I was at home, thinking about how important this job is and how this speech today would set the tone for what I want to accomplish over the next four years, when a friend asked me, “Who are your heroes?” And aside from my mother or my father, none of the obvious people came to mind. My hero is the single mom who wakes up at 5:00 AM to get her kids ready for school and still somehow makes it to work in midtown by 9; the shop owner on the avenue, struggling just to keep the lights on in the small business he dreamed about opening for years, but still smiles when you come through the door. My heroes are the young family living in a tight apartment above the bodega on the corner, just one paycheck away from being homeless, but instilling in their children that you must never give up hope; the teacher who spends half of her hard-earned salary on supplies to make sure the students that she loves get the education she knows they deserve.
My heroes are the DREAMERS, the seniors, the nurses, and firemen. My heroes are cops, and secretaries, construction workers, and bus drivers, young moms, and dads, and everyone who still believes in the covenant that if you work hard and play by the rules you should be able to get ahead and stay ahead. YOU are my heroes. Everyone in this room today. You are the ones I think about most when I get up in the morning so humbled and grateful for the trust that you’ve bestowed on me.

To me, representing our community means making sure everyone has a fair shot at opportunity no matter who they are, or where they came from. It means making sure that our government is functioning efficiently – because in order for government to truly be a tool to advance equity, it must first and foremost work for ALL people.

That is why my office will be a place where your voices are most important. I promise to listen carefully for the most quiet and marginalized voices, and to raise up those who may feel they’ve been shut out of the process or ignored. In my office, you will always have a seat at the table in the room where it happens. My office will be a place where we help organize people to play a more direct role in their local government. My office will be a place that demystifies the role of government and refuses to sit idle when a person needs help, no matter how big or small. And for those times when the system fails, my office will be the place that demands accountability and lasting change. I don’t care if you swing left or sway right, if you’re gay or straight, if your skin is light or dark. I don’t care if you’re Democrat or Republican, if you voted for me or not, or maybe you were like me when I was younger and you didn’t even vote at all – no matter what, we are all in this together – bound by our collective dreams and struggles – and by a desire to leave this world just a little bit better than how we found it.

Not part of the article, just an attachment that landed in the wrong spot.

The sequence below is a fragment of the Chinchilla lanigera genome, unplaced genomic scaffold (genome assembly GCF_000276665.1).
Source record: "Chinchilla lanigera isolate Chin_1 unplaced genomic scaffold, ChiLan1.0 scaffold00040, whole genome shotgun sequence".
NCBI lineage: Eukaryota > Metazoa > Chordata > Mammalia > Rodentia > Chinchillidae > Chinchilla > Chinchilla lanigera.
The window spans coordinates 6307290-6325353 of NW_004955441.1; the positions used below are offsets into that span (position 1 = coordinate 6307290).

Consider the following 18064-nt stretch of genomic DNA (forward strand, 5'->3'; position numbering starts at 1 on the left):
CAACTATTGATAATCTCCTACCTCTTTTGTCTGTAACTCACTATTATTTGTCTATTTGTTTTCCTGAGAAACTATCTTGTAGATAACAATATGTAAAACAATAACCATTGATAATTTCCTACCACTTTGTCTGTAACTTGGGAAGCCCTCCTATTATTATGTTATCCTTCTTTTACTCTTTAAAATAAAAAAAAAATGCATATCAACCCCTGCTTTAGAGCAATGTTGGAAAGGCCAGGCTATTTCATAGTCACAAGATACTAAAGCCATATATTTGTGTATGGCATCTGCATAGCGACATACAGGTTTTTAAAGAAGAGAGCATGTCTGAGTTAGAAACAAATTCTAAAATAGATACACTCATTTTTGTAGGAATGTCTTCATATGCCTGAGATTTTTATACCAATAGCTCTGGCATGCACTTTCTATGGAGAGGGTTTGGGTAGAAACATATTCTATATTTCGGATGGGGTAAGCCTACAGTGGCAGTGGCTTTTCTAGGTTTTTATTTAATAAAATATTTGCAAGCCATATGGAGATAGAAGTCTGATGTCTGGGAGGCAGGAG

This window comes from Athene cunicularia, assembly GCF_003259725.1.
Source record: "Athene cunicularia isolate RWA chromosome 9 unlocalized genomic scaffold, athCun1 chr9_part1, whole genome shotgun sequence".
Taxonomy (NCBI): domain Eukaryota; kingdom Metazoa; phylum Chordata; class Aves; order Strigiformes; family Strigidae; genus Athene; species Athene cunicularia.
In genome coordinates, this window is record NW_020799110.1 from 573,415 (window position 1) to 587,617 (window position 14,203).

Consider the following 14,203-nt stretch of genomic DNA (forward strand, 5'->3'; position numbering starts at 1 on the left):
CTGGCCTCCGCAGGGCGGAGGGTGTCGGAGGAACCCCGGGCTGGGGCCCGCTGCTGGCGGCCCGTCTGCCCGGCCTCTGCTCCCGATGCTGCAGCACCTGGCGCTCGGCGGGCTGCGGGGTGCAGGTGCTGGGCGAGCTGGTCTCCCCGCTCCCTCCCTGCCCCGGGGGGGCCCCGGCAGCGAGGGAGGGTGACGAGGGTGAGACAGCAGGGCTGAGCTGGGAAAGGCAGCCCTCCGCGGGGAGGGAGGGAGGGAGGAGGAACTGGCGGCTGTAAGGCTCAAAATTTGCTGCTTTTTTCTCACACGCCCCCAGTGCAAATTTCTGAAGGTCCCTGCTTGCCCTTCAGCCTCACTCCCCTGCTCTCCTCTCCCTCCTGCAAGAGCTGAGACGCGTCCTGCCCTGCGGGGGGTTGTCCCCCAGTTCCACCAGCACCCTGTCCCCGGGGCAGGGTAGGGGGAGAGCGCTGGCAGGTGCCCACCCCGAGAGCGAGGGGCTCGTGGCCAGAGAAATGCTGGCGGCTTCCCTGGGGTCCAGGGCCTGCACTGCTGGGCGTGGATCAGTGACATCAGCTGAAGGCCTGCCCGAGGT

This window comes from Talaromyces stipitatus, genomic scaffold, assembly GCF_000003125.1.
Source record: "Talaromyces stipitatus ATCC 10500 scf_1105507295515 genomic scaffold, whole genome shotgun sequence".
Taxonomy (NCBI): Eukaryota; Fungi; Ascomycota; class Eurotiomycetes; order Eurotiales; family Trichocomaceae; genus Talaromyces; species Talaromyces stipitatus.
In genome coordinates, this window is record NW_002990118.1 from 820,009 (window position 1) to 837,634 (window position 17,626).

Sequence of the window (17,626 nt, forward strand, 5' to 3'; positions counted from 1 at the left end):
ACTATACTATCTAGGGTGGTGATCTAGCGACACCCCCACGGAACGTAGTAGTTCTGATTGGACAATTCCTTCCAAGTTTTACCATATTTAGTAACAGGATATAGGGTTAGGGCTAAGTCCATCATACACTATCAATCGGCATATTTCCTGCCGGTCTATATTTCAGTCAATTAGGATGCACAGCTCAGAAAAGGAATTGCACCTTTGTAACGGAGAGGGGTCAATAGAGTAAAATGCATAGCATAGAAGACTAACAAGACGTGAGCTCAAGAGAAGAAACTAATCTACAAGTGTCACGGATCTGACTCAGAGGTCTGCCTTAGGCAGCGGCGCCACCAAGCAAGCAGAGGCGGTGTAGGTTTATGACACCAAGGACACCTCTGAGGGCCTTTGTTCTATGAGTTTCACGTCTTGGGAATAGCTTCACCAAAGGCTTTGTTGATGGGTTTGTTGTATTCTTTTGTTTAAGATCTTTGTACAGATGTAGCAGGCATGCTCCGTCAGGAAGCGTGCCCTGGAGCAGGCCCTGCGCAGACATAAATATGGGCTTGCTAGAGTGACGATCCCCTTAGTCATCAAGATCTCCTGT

During my campaign, I made it a point not to make empty promises. But as many people in this room can attest, I don’t take “No” for an answer when it comes to getting things done. I have vowed to build a new public school, to keep our streets safe and clean, to bring community policing to this district, to build a real community center and performing arts space and of course to fight like hell to get the reliable subway and bus service we need and deserve. The 43rd District is the small town in the big city. We have some of the best schools, the most active and engaged civic organizations, and some of the most generous people you’ll ever meet. Not to mention 100 acres of parkland, 5 miles of waterfront and a vibrant community of entrepreneurs and small businesses. I love all the neighborhoods in this great district and I know you all do too or you wouldn’t be here today. This is one of the strongest communities I have ever known but one I know we’re going to make even better and stronger, together.

My name might be on the door of the office but this is your neighborhood, your city and your future.

Thinking back to my days as a restless, teenage activist, walking the halls of this school, daydreaming about playing CBGBs, and now being here today, humbled and honored by the opportunity to serve you and the neighborhoods where I grow up, looking out at all of you in this room – I know there is nothing we can’t accomplish when we work together. The future of our community is in your hands just as much as it is in mine.

My mission is simple: to make your life just a little bit easier by ensuring local government is working for everyone who calls the 43rd District home.

In closing, I want to take this opportunity to thank the two most important people in my life: my mother Mary and my wife Leigh. There is no way I would be here without their support, patience, understanding and love.

And to all of my neighbors, colleagues, friends, family and all those who call this great district their home: thank you again. I will always be in your corner and I will always have your back.

I am humbled and excited to serve. OK. Enough talk. Let’s get to work!